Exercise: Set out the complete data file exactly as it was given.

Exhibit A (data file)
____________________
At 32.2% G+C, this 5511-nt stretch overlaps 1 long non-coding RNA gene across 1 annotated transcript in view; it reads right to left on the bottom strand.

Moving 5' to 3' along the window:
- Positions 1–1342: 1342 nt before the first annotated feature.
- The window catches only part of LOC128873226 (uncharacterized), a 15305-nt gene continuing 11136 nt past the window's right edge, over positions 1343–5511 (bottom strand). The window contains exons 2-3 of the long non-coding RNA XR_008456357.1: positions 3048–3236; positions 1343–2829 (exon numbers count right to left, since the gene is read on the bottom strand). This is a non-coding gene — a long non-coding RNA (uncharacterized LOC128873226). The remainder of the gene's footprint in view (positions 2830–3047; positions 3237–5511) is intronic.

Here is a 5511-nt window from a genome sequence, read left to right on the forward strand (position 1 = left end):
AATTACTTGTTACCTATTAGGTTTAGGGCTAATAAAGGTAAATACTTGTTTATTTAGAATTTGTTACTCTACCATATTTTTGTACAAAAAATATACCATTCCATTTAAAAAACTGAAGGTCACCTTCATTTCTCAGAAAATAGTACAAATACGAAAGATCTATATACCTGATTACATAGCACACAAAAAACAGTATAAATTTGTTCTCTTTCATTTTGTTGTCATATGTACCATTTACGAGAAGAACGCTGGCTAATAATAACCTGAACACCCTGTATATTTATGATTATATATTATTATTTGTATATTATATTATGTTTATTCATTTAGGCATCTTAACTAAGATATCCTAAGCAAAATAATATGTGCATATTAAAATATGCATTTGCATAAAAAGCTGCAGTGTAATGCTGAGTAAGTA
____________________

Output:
At 32.2% G+C, this 5511-nt stretch overlaps 1 long non-coding RNA gene across 1 annotated transcript in view; it reads right to left on the bottom strand.

Moving 5' to 3' along the window:
- Positions 1–1342: 1342 nt before the first annotated feature.
- The window catches only part of LOC128873226 (uncharacterized), a 15305-nt gene continuing 11136 nt past the window's right edge, over positions 1343–5511 (bottom strand). The window contains exons 2-3 of the long non-coding RNA XR_008456357.1: positions 3048–3236; positions 1343–2829 (exon numbers count right to left, since the gene is read on the bottom strand). This is a non-coding gene — a long non-coding RNA (uncharacterized LOC128873226). The remainder of the gene's footprint in view (positions 2830–3047; positions 3237–5511) is intronic.

Here is a 5511-nt window from a genome sequence, read left to right on the forward strand (position 1 = left end):
AATTACTTGTTACCTATTAGGTTTAGGGCTAATAAAGGTAAATACTTGTTTATTTAGAATTTGTTACTCTACCATATTTTTGTACAAAAAATATACCATTCCATTTAAAAAACTGAAGGTCACCTTCATTTCTCAGAAAATAGTACAAATACGAAAGATCTATATACCTGATTACATAGCACACAAAAAACAGTATAAATTTGTTCTCTTTCATTTTGTTGTCATATGTACCATTTACGAGAAGAACGCTGGCTAATAATAACCTGAACACCCTGTATATTTATGATTATATATTATTATTTGTATATTATATTATGTTTATTCATTTAGGCATCTTAACTAAGATATCCTAAGCAAAATAATATGTGCATATTAAAATATGCATTTGCATAAAAAGCTGCAGTGTAATGCTGAGTAAGTA